I was not disappointed. Ten gentlemen join the conversation…
What I learned about CR
When I explained my issue with CR, people immediately saw that they were some problems with the format of my CRs.
First, many people ticked when I took the example of a review of a one-month development. I immediately understood that a major part of my issues with CR comes from the fact that they came too late. CR must be frequent. There seems to be an agreement that a daily review is to be preferred.
Secondly, the same people reacted when I said that a CR takes 5 minutes. Indeed, even if reviewing trivial code can take just 5 minutes, usually a CR takes a lot more than 5 minutes. Also, I learned that reviewing code properly is a very intensive task, so you have to limit yourself to a one-hour run and then do something else.
As a consequence, the CR must be included in the estimations and in the plannings. Most teams have a dedicated column in its Kanban board. For all of them, the CR is blocking: the code will not go to staging (and therefore to production) if the review hasn’t been made.
As a reviewer, the way you talk to the reviewee is crucial. Communication is the key of CR. There are several techniques to prevent the reviewee for being offended.
First, never criticize the person, but always talk about the program itself. For instance, one should not say “your code is wrong”, but instead “the code is wrong.” This nuance is much appreciated by the reviewee because it feels less like the reviewer is blaming him/her.
In the same idea, never modify the code, but let the author make the changes. Doing so would infantilize the reviewee. I hope nobody does that.
Second, oral communication seems to be better than a software tool. Indeed, I too believe that it’s easier to accept criticism when it comes from a human being, compared to a cold heartless message in the mailbox.
To implement this, the reviewer takes the time he/she needs to make the review alone and writes all the things he/she wants to say on a piece of paper. Then he/she talks directly to the reviewee, checking every item one by one, and optionally giving the paper at the end of the conversation.
To avoid the endless chapel fight and religion arguments, you need to be very specific about the goal of the review. The goal is usually not to verify the conformance with the local coding conventions, this particular topic should be agreed upon before coding, or better solved by an automated tool (Checkstyle, Resharper, Clangformat…). Here are examples of good goals: finding bugs, finding holes in the test coverage, finding performance bottlenecks.
The last point that we addressed was that, like my boss suggested, everyone should make the reviews. Meaning that, not only juniors being reviewed by seniors, but also seniors being reviewed by juniors. Also, nobody should be exempted from CR.
During the conversation, I realize that every reviewer has its own level of detail in the analysis:
- some review every single line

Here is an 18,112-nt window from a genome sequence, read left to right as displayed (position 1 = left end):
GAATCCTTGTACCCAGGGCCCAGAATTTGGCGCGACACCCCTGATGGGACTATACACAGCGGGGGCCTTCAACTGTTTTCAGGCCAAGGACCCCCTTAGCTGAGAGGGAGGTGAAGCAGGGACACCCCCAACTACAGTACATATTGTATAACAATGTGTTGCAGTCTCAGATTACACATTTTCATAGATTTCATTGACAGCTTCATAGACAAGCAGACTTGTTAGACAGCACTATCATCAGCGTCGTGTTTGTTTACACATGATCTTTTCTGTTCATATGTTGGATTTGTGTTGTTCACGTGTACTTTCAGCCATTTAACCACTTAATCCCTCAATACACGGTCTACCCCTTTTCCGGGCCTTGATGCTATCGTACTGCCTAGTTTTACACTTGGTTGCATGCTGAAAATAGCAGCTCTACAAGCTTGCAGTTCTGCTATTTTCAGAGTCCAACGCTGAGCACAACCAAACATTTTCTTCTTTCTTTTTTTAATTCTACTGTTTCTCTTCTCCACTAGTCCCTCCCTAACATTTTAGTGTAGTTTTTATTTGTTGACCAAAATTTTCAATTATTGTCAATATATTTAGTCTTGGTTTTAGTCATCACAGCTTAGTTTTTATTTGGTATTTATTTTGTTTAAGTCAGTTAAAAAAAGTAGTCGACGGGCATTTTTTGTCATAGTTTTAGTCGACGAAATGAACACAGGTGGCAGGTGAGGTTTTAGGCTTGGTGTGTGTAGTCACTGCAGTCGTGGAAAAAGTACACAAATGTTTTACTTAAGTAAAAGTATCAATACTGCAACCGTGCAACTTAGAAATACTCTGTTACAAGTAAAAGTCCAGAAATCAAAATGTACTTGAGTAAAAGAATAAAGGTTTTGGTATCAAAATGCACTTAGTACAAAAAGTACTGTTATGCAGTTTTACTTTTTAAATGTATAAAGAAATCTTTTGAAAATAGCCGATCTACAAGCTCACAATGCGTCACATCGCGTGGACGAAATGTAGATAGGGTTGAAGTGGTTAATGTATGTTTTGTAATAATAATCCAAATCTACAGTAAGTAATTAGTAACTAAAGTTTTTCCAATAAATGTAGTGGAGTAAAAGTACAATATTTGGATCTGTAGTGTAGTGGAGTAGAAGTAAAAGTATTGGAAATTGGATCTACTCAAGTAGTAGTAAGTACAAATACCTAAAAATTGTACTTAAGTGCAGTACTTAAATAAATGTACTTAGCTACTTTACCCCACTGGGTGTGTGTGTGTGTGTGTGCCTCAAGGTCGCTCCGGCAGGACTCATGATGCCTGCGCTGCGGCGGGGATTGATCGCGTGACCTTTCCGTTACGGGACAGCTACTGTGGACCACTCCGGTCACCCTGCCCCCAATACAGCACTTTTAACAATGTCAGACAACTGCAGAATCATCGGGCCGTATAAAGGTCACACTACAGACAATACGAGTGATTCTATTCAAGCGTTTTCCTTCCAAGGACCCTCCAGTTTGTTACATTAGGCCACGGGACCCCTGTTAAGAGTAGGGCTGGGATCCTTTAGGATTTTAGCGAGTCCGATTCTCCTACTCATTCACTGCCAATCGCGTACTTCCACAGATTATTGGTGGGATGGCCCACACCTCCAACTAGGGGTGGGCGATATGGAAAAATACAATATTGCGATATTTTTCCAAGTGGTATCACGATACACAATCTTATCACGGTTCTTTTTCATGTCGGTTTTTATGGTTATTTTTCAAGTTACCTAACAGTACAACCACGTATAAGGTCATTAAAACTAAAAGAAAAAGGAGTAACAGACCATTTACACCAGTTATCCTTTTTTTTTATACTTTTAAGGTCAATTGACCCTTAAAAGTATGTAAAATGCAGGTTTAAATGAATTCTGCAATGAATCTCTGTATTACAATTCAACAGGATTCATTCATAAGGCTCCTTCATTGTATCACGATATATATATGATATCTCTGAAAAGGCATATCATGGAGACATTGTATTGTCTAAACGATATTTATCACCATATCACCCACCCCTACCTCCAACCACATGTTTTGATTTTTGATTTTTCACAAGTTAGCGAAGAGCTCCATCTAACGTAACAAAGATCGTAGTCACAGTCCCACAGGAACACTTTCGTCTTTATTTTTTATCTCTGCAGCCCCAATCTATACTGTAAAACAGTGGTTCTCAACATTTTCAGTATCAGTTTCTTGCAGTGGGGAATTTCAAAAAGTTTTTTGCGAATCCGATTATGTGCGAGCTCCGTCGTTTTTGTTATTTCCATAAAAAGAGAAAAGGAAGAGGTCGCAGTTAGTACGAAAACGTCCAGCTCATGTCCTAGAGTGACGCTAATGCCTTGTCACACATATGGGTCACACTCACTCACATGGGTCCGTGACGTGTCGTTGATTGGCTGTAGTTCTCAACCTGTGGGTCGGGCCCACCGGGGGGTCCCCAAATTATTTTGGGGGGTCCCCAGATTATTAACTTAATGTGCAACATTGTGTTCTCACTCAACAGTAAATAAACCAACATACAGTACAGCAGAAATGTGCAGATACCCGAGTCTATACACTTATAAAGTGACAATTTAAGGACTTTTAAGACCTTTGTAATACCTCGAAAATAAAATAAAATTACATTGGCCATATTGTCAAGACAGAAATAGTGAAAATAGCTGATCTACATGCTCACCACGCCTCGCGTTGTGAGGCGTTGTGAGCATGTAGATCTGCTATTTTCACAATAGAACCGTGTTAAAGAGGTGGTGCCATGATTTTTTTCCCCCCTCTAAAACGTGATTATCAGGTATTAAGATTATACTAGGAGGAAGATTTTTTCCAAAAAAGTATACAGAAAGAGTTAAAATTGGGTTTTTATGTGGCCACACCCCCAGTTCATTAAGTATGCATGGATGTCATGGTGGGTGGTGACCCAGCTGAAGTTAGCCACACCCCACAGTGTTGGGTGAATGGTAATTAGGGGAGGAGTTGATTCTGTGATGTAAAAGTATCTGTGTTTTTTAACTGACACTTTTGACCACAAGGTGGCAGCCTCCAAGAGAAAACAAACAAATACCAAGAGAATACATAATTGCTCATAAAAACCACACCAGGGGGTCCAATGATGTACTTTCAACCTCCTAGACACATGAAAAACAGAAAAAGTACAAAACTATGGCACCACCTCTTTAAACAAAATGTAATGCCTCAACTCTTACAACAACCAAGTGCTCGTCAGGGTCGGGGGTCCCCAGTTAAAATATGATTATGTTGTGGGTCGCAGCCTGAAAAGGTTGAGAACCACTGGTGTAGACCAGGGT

- some only look at the functions names and signatures
- some only look at the public interfaces or contracts
- some only look at the tests
There seems to be no common practice or recommendation for the level of detail.
What I learned about PP
I was very surprised to see that PP is more employed than I though. Within the audience of 10 people, which admittedly is a very small sample, 25% were practicing PP on a regular basis.
Among the team regularly practicing PP, all of them also make CR. PP and CR are not mutually exclusive. They are complimentary tools.
Even if PP is a form of CR with instant feedback, it does not replace the CR. They are two different tools that you use on different occasions. PP is really good to start a new task of high complexity, whereas CR is used to close a task.
The personalities in the team must be taken into account. PP is not for everyone. Some people hate it because, for them, programming is an individual act, or because they don’t like having company when then work.
Finally, everybody agreed that PP is exhausting and you cannot reasonably make more that 2 hours of PP per day.
I was very pleased to see such interest, especially for an old topic. Talking about this issue was very helpful and changed the way I see CR.
When you listen to people talking about this, you realize that your practices say a lot about your team. For instance, I was quite shocked by the negative vibe that exists in one team, and amazed by the positive energy of another.
Unfortunately, we didn’t have enough time to talk more in detail about PP. As I said, I’m convinced that PP brings a significant boost in productivity. So I’m still looking for pieces of evidence, possibly studies, demonstrating this.
Still reading? Good, because I kept the best for the end. To my great surprise, some people love to be reviewed. Apparently they enjoy the challenging part of it. I was not expecting this. But now, I think this is a very good attitude. Hopefully, it’s going to be mine someday ;-)
Here are a few links that people sent me after the Meetup:
- The Impact of Code Review Coverage and Code Review Participation on Software Quality
- The Costs and Benefits of Pair Programming
- National Software Quality Experiment, A Lesson In Measurement
- 11 proven practices for more effective, efficient peer code review
- Best Kept Secrets of Peer Code Review
- Revue de code : quel format choisir ?